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Poland president signs bill giving government control of media

[JURIST] Polish President Andrzej Duda [official website, in Polish] on Thursday signed [press release, in Polish] a controversial media control bill into law. Under the new law, the treasury minister [official website, in Polish] will replace [IBT report] the National Broadcasting Council [official website, in Polish] in appointing and removing media executives in charge of public radio and television programming. The bill will also shorten [PAP report, in Polish] the terms of the executives and create a new council under the office of the treasury in order to accomplish the goals set forth in the new law. The European Commission (EC) [official website] expressed [JURIST report] its intentions on Sunday to debate Poland's new law on control of state-run media after Warsaw seized control of public broadcasters. According to President Duda's aide [Guardian report], the bill was signed into law because he wants the state media to be impartial, objective and credible.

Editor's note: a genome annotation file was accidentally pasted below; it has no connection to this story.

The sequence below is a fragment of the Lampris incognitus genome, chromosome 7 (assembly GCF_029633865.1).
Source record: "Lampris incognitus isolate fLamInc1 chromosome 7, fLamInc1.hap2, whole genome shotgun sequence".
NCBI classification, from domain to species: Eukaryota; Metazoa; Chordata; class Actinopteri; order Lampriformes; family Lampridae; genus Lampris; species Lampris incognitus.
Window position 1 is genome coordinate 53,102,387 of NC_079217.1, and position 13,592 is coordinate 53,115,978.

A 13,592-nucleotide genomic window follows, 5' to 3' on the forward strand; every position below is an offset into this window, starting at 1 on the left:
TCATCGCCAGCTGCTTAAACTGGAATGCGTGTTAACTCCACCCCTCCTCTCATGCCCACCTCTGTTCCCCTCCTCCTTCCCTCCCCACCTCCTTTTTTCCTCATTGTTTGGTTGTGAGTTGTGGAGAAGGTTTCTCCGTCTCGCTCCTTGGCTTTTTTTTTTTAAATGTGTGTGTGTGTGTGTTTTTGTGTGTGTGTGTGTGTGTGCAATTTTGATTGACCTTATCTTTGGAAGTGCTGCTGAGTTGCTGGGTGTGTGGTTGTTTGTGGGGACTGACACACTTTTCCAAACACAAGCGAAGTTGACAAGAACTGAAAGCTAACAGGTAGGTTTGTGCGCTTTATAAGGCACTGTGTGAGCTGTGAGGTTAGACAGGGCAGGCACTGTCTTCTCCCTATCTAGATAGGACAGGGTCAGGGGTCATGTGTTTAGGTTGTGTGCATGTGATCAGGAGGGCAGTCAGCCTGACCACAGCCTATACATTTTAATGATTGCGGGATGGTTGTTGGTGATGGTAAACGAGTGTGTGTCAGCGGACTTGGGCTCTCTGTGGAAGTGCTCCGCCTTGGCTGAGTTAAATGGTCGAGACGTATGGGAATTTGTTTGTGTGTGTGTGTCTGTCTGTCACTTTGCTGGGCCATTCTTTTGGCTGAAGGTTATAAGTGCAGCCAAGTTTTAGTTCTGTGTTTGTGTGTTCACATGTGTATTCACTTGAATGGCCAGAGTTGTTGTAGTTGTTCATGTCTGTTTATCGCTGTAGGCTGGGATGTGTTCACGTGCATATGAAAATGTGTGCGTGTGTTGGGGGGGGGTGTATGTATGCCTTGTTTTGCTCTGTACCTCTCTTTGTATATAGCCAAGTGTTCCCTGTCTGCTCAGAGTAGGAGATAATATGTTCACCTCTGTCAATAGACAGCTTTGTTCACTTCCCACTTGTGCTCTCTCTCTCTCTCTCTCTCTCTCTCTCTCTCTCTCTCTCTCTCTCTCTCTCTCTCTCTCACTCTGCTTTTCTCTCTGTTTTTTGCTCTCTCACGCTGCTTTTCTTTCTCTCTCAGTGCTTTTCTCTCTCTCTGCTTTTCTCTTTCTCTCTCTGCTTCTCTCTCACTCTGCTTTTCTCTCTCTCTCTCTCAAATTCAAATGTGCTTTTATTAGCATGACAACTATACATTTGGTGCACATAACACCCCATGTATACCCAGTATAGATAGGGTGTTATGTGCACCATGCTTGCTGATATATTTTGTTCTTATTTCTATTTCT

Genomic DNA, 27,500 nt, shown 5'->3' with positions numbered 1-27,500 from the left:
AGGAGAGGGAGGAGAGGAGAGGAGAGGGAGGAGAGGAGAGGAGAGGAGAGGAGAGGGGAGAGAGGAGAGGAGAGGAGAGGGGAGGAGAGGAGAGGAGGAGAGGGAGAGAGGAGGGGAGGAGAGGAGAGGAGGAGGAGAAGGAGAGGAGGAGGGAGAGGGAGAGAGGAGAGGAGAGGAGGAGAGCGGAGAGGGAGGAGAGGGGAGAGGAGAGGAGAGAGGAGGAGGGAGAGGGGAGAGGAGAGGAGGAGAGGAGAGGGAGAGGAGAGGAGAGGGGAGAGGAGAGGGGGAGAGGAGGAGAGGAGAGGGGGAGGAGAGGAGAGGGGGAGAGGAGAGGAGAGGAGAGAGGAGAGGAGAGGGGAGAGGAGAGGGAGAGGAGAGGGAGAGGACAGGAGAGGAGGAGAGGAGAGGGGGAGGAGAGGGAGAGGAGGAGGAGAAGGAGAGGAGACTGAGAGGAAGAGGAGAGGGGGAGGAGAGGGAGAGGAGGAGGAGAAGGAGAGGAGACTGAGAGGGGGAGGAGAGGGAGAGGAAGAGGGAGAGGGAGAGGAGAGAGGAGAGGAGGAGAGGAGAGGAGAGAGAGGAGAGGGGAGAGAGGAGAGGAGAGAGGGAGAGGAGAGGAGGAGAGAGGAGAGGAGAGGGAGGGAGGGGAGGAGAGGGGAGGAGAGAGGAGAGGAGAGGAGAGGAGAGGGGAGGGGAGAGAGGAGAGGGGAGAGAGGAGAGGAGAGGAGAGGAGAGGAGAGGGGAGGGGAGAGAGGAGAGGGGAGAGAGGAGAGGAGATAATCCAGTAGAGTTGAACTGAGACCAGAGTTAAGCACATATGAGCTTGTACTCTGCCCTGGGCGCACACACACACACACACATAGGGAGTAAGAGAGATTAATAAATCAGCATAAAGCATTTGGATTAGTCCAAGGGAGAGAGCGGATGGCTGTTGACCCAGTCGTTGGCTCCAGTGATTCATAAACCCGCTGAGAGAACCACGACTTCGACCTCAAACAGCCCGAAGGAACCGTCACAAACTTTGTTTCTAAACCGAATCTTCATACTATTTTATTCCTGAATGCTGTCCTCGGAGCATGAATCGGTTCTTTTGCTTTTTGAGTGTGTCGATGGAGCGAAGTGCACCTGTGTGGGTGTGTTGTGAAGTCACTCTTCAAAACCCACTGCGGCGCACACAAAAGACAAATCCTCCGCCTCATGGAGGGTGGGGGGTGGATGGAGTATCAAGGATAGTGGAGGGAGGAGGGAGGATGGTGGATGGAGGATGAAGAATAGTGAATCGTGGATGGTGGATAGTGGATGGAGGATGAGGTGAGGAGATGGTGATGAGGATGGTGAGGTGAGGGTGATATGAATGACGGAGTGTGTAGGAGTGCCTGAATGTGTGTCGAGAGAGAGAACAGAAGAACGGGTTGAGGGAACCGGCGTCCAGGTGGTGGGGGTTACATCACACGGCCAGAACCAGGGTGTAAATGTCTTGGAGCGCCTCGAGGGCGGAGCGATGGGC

The ruling centrist party of Poland, the Law and Justice Party (PIS) [party website, in Polish] has rejected [DW report] criticisms that its policies are undermining democracy in Poland. However, there is a larger concern in the EU that new Polish law will erode checks and balances on government powers. In December Poland enacted [JURIST report] a law requiring its highest court to have 13 judges present, as well as a two-thirds majority vote to make a ruling. Earlier last month the leader of the European Parliament compared PIS's rise to power in Poland to a coup [BBC report], leading the government to call for an apology.

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